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Route network traffic through a secondary network interface for a subset of containers

I am running a dedicated host with two public IPv4 addresses assigned to it by my provider. These IP addresses are assigned on eth0 and eth0:1. This is what it looks like.

$ ip addr show eth0
2: eth0: <BROADCAST,MULTICAST,UP,LOWER_UP> mtu 1500 qdisc mq state UP group default qlen 1000
    link/ether d0:50:99:df:bf:e2 brd ff:ff:ff:ff:ff:ff
    inet 51.208.37.104/32 scope global dynamic eth0
       valid_lft 42570sec preferred_lft 42570sec
    inet 23.169.32.186/32 brd 23.169.32.186 scope global eth0:1
       valid_lft forever preferred_lft forever
    inet6 fe80::d250:99ff:fedf:bfe2/64 scope link
       valid_lft forever preferred_lft forever

I have four containers:

  1. a
  2. a_exporter
  3. b
  4. b_exporter

What I would like to do is route all traffic from a* containers through eth0, and all traffic from b* containers through eth0:1.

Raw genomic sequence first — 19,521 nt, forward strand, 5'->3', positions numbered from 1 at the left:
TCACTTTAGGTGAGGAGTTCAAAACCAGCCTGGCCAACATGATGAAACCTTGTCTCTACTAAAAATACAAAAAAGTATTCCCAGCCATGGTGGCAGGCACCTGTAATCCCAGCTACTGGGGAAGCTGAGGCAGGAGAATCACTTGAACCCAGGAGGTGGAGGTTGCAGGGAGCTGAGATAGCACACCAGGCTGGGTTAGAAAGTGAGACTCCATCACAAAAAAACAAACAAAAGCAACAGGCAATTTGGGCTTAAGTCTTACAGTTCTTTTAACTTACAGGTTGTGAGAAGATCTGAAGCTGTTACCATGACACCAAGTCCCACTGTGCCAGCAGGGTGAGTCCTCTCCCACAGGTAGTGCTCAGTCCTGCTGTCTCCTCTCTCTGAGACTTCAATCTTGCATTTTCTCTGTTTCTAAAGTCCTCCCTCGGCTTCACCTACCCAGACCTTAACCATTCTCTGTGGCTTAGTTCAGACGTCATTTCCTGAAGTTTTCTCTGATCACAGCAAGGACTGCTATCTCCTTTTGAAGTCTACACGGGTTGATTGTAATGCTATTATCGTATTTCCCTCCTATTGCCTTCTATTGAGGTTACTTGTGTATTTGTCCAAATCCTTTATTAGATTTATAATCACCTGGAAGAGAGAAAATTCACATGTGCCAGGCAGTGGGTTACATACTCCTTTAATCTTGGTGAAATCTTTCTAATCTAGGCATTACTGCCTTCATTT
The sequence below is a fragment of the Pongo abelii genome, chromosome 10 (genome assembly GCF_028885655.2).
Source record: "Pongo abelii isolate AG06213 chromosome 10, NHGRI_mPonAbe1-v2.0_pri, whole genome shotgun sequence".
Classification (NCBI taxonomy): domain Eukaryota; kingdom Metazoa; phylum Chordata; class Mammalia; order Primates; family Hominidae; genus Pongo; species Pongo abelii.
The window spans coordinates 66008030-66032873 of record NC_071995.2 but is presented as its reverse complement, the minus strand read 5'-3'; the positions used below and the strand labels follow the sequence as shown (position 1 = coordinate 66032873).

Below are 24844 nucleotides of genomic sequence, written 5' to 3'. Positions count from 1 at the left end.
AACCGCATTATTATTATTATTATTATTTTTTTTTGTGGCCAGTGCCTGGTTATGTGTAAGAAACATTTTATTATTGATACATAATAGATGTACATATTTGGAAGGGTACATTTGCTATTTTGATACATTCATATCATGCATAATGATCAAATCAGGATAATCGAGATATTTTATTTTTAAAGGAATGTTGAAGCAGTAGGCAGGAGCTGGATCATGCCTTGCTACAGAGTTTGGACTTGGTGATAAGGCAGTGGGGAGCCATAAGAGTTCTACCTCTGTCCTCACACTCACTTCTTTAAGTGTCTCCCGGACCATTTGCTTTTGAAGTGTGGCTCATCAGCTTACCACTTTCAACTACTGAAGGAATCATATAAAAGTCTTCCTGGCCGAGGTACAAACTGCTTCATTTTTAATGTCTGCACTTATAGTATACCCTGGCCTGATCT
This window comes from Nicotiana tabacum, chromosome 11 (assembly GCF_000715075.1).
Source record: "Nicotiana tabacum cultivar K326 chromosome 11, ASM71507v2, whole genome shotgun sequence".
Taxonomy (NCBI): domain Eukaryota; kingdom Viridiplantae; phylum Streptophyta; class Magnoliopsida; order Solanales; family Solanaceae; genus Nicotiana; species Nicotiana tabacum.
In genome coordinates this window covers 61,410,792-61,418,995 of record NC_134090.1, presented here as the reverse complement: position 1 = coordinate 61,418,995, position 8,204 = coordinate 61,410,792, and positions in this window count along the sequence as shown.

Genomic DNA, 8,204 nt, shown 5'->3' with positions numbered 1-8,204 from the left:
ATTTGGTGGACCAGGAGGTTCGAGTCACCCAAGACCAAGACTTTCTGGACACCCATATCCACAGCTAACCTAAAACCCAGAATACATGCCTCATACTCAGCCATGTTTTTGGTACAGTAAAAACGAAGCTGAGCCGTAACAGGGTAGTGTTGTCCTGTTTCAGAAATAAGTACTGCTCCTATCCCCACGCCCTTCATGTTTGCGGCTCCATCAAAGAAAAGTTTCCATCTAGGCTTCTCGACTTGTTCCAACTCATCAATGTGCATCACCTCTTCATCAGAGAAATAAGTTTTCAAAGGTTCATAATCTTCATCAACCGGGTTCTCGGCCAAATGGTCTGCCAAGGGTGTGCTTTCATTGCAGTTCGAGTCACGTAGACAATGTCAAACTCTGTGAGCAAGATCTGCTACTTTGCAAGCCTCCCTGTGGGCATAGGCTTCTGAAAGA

The best solution I have come up with so far is to bring the containers up with -p ip:port:port. The immediate problem with this is that all outbound traffic has the IP address assigned to eth0, even if the traffic is coming from a b* container. I need both inbound and outbound traffic to share the same IP.

I addressed this problem by creating a bridge network for b* containers, then creating a policy on the POSTROUTING chain in iptables to rewrite the to-source for all packets originating from that docker network.

Chain POSTROUTING (policy ACCEPT)
target     prot opt source               destination
SNAT       all  --  172.19.0.0/16        anywhere            to:23.169.32.186

I can live with this solution, but I’d like to find out if there is a better way to do it? I have tried messing with macvlan and ipvlan, but eth0 and eth0:1 have /32 WAN IP addresses, so I don’t think that will work.

In an ideal world, I would be able to create a network that behaves like --network=host that binds to eth0:1, but I don’t think that is possible right now.